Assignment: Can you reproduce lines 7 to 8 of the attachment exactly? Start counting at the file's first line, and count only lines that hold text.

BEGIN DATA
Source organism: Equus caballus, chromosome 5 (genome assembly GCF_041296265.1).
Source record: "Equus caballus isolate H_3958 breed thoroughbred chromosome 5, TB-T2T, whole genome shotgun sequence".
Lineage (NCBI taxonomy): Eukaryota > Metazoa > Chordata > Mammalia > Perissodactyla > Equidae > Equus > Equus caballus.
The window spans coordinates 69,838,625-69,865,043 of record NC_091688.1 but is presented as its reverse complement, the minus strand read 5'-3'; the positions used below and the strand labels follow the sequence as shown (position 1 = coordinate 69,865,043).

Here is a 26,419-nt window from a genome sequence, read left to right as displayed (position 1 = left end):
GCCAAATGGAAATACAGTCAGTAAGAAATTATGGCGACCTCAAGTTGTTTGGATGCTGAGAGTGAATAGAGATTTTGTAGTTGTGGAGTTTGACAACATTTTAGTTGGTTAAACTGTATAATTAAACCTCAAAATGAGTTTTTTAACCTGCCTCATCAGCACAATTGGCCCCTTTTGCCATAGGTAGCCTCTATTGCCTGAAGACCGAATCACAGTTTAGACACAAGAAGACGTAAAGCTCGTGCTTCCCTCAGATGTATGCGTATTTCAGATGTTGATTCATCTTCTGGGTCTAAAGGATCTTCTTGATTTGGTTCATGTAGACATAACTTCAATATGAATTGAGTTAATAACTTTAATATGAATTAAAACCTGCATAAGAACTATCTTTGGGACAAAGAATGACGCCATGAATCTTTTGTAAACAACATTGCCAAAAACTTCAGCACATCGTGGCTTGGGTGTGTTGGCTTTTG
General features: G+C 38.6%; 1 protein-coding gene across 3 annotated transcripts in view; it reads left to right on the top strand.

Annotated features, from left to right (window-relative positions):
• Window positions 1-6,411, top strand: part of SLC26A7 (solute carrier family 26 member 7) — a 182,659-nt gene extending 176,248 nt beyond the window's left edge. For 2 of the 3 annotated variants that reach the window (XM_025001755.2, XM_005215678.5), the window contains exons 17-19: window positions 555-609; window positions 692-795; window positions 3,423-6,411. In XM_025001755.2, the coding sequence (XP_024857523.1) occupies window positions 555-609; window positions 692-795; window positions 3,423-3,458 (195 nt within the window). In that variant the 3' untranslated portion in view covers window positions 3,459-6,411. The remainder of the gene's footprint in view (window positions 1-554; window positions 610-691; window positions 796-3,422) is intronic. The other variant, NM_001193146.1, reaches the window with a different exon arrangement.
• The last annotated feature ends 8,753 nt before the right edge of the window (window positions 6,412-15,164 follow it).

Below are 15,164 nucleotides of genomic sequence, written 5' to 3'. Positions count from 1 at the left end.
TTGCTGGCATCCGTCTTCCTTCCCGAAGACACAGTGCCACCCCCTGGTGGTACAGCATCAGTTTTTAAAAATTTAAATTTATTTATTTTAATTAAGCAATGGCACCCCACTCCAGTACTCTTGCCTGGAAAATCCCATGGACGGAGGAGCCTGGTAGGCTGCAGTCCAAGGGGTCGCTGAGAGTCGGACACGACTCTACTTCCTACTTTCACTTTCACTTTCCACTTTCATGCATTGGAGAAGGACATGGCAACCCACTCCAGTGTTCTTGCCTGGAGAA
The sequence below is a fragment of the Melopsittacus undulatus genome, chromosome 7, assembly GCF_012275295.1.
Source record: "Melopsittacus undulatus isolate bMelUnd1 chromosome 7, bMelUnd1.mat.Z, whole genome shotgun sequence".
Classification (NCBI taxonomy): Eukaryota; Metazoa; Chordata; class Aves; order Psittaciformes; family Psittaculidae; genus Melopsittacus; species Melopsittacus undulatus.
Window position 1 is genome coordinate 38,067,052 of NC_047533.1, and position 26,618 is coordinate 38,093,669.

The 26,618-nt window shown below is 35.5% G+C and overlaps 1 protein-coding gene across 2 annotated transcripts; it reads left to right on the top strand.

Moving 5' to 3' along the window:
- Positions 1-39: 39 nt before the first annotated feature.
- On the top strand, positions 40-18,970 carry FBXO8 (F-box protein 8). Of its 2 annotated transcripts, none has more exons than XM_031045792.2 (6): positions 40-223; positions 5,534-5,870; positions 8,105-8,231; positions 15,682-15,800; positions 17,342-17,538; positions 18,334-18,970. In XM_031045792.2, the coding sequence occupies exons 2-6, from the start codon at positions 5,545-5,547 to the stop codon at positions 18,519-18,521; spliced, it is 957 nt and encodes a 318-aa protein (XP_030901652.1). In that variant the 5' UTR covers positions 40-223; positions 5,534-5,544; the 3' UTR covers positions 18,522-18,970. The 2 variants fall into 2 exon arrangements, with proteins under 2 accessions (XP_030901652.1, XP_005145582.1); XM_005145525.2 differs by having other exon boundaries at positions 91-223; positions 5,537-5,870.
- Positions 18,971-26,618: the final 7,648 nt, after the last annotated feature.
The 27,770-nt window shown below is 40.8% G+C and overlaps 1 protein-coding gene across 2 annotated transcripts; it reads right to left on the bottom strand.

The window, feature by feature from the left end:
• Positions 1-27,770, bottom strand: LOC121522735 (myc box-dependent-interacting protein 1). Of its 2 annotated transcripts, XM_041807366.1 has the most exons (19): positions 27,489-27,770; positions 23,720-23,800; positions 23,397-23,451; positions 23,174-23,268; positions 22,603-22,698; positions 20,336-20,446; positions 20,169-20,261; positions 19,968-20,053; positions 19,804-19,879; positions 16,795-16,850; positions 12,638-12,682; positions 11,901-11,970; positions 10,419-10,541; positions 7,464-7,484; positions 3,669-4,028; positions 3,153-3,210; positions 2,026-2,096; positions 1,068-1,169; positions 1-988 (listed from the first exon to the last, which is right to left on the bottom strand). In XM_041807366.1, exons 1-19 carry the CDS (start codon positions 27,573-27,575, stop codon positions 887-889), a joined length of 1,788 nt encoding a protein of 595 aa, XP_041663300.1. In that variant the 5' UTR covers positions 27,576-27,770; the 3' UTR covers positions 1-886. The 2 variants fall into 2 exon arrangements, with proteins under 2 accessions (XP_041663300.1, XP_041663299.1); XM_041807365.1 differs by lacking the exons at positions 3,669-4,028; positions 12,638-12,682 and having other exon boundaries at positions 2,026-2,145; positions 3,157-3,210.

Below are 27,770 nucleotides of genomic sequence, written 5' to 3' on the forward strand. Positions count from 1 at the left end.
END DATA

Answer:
General features: G+C 38.6%; 1 protein-coding gene across 3 annotated transcripts in view; it reads left to right on the top strand.

Annotated features, from left to right (window-relative positions):